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Tall al-Hamidiya 2.

The first volume of this work was reviewed in JAOS 108 (1988): 304-6, where brief information was given on the location and character of the site and on the organization and purpose of the archaeological expedition. The present volume is as attractively produced and as rich in contents as the previous one, and it is similarly divided into two parts.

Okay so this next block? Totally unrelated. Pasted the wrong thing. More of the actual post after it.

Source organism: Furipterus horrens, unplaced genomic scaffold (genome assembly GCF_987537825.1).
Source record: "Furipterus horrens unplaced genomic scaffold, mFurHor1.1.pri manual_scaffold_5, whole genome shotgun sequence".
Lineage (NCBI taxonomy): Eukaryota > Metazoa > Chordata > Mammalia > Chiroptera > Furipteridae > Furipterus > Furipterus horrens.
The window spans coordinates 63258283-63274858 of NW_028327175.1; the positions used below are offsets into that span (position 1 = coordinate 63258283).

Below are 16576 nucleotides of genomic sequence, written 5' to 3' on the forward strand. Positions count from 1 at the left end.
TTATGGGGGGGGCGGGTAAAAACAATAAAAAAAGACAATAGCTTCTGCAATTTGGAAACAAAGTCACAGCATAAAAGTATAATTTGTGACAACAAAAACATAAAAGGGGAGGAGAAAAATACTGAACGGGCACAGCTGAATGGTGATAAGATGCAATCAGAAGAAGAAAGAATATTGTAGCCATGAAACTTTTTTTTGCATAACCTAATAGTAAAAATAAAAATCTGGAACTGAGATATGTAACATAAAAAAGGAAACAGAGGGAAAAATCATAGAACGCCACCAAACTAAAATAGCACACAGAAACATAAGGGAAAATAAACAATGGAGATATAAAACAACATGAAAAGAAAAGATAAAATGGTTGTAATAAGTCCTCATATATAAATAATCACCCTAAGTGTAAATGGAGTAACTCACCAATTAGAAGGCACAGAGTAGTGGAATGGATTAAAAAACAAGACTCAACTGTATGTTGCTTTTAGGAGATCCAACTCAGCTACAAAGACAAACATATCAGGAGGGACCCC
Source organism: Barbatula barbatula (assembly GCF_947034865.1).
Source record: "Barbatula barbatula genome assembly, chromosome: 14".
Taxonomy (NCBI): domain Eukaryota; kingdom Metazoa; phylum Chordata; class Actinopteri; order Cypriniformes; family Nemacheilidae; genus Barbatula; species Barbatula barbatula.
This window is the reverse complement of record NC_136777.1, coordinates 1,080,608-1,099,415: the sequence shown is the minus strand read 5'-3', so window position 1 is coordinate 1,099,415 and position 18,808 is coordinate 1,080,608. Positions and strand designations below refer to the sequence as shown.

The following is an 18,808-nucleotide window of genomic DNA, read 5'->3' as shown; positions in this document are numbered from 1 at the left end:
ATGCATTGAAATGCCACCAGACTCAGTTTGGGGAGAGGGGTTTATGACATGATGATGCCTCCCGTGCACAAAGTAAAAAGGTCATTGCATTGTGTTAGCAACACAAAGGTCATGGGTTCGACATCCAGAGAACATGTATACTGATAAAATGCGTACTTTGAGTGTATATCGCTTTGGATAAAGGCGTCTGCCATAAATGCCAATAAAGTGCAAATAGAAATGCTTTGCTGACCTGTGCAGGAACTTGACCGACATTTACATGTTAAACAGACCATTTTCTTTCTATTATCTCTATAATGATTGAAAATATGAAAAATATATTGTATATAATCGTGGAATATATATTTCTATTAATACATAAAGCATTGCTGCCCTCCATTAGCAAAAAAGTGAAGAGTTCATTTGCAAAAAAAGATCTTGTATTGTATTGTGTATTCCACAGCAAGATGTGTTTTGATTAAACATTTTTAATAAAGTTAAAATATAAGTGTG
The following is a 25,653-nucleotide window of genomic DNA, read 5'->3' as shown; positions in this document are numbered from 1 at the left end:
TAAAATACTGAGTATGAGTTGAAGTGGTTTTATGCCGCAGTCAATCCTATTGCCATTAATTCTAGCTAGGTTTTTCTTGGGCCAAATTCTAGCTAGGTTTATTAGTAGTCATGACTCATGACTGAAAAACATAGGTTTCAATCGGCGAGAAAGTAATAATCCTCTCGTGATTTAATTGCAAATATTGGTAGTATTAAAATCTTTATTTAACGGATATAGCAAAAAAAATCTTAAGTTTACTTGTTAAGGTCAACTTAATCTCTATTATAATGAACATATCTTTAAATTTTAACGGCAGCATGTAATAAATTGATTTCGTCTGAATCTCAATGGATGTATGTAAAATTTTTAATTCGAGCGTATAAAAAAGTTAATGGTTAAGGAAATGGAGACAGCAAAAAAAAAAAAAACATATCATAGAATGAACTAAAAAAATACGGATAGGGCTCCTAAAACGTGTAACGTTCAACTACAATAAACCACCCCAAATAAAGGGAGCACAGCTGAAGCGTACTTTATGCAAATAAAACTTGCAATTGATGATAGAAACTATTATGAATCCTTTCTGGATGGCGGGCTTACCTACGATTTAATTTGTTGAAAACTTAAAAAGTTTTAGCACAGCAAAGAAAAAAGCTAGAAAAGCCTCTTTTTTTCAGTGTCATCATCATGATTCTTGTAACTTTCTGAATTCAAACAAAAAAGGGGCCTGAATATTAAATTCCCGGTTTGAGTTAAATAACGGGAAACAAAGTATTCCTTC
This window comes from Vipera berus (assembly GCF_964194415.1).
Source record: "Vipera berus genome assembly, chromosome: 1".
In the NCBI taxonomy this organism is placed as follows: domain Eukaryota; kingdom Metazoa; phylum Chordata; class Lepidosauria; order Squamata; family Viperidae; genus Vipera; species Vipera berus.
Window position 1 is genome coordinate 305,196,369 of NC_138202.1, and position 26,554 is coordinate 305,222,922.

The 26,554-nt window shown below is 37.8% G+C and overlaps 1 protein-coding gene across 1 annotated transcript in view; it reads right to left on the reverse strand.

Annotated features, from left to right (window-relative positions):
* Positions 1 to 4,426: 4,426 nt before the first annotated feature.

The first part, preceded by a preface and an introduction, is entitled "Symposion: Recent Excavations in the Upper Khabur Region, Berne, December 9-11, 1986." It consists of twelve papers, all of them in English, which have lost nothing of their interest because of the delay in publication. As stated in the introduction, they were "enriched with the fruits of the informal discussions," and at least some of them were revised and augmented for publication. Adnan Bounni reported on "The Khabur and Haseke Dam Projects and the Protection of Threatened Antiquities in the Region." Diederik J. W. Meijer's "An Archaeological Surface Survey: Some Assumptions and Ideas" summarizes and supplements his detailed report, A Survey in Northeastern Syria (1986), reviewed in JAOS 109 (1989): 506-8. Of course, his survey covers only a wedge of north Mesopotamian territory south of Syria's border with Turkey and east of the Gaggag River, but it includes some of the largest mounds of the entire region, four of which--Leilan, Hamidi, Barri, and (on the other bank of the river) Brak--are currently being excavated. These, together with Farfara, Sarisi, and Id, are considered by Meijer from the point of view of their spatial relationship as reflecting the integration of the area, mainly in the Middle Bronze Age.